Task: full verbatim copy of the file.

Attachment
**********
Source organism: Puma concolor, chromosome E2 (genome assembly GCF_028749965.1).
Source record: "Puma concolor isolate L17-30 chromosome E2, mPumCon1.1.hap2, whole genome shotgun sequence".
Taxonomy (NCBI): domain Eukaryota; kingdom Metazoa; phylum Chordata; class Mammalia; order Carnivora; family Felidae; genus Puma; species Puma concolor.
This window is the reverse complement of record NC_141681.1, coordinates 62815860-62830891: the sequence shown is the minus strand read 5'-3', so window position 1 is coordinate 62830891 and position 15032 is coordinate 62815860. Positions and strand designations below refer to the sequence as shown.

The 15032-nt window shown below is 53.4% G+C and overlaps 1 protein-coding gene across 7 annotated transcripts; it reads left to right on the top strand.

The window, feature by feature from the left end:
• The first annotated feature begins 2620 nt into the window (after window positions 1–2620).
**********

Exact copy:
Source organism: Puma concolor, chromosome E2 (genome assembly GCF_028749965.1).
Source record: "Puma concolor isolate L17-30 chromosome E2, mPumCon1.1.hap2, whole genome shotgun sequence".
Taxonomy (NCBI): domain Eukaryota; kingdom Metazoa; phylum Chordata; class Mammalia; order Carnivora; family Felidae; genus Puma; species Puma concolor.
This window is the reverse complement of record NC_141681.1, coordinates 62815860-62830891: the sequence shown is the minus strand read 5'-3', so window position 1 is coordinate 62830891 and position 15032 is coordinate 62815860. Positions and strand designations below refer to the sequence as shown.

The 15032-nt window shown below is 53.4% G+C and overlaps 1 protein-coding gene across 7 annotated transcripts; it reads left to right on the top strand.

The window, feature by feature from the left end:
• The first annotated feature begins 2620 nt into the window (after window positions 1–2620).